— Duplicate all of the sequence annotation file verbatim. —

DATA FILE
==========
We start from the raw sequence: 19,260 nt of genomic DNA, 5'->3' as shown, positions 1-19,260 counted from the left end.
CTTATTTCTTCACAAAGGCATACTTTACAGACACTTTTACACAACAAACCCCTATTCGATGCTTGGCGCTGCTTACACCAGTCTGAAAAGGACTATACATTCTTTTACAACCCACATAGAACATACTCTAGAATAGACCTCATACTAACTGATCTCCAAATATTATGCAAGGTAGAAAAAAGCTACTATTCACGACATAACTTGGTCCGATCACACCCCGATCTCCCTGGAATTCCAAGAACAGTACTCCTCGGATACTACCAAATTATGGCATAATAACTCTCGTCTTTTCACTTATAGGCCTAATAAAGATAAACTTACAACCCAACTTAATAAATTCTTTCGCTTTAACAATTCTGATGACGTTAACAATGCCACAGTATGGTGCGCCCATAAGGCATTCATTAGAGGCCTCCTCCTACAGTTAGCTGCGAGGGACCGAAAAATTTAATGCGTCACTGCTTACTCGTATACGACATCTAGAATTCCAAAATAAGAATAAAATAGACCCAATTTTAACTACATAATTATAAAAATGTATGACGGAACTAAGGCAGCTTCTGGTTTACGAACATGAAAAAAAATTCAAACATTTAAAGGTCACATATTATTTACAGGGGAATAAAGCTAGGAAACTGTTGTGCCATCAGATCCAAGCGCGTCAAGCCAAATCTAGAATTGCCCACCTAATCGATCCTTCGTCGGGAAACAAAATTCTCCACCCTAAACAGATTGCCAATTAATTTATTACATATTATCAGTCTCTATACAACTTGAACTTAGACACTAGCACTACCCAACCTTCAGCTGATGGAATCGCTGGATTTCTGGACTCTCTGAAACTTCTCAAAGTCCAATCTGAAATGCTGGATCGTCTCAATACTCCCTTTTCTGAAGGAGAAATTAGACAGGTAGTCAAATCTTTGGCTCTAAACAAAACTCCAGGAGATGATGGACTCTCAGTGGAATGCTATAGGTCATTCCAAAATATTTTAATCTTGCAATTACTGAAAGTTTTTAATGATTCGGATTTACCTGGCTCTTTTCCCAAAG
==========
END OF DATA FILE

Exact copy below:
We start from the raw sequence: 19,260 nt of genomic DNA, 5'->3' as shown, positions 1-19,260 counted from the left end.
CTTATTTCTTCACAAAGGCATACTTTACAGACACTTTTACACAACAAACCCCTATTCGATGCTTGGCGCTGCTTACACCAGTCTGAAAAGGACTATACATTCTTTTACAACCCACATAGAACATACTCTAGAATAGACCTCATACTAACTGATCTCCAAATATTATGCAAGGTAGAAAAAAGCTACTATTCACGACATAACTTGGTCCGATCACACCCCGATCTCCCTGGAATTCCAAGAACAGTACTCCTCGGATACTACCAAATTATGGCATAATAACTCTCGTCTTTTCACTTATAGGCCTAATAAAGATAAACTTACAACCCAACTTAATAAATTCTTTCGCTTTAACAATTCTGATGACGTTAACAATGCCACAGTATGGTGCGCCCATAAGGCATTCATTAGAGGCCTCCTCCTACAGTTAGCTGCGAGGGACCGAAAAATTTAATGCGTCACTGCTTACTCGTATACGACATCTAGAATTCCAAAATAAGAATAAAATAGACCCAATTTTAACTACATAATTATAAAAATGTATGACGGAACTAAGGCAGCTTCTGGTTTACGAACATGAAAAAAAATTCAAACATTTAAAGGTCACATATTATTTACAGGGGAATAAAGCTAGGAAACTGTTGTGCCATCAGATCCAAGCGCGTCAAGCCAAATCTAGAATTGCCCACCTAATCGATCCTTCGTCGGGAAACAAAATTCTCCACCCTAAACAGATTGCCAATTAATTTATTACATATTATCAGTCTCTATACAACTTGAACTTAGACACTAGCACTACCCAACCTTCAGCTGATGGAATCGCTGGATTTCTGGACTCTCTGAAACTTCTCAAAGTCCAATCTGAAATGCTGGATCGTCTCAATACTCCCTTTTCTGAAGGAGAAATTAGACAGGTAGTCAAATCTTTGGCTCTAAACAAAACTCCAGGAGATGATGGACTCTCAGTGGAATGCTATAGGTCATTCCAAAATATTTTAATCTTGCAATTACTGAAAGTTTTTAATGATTCGGATTTACCTGGCTCTTTTCCCAAAG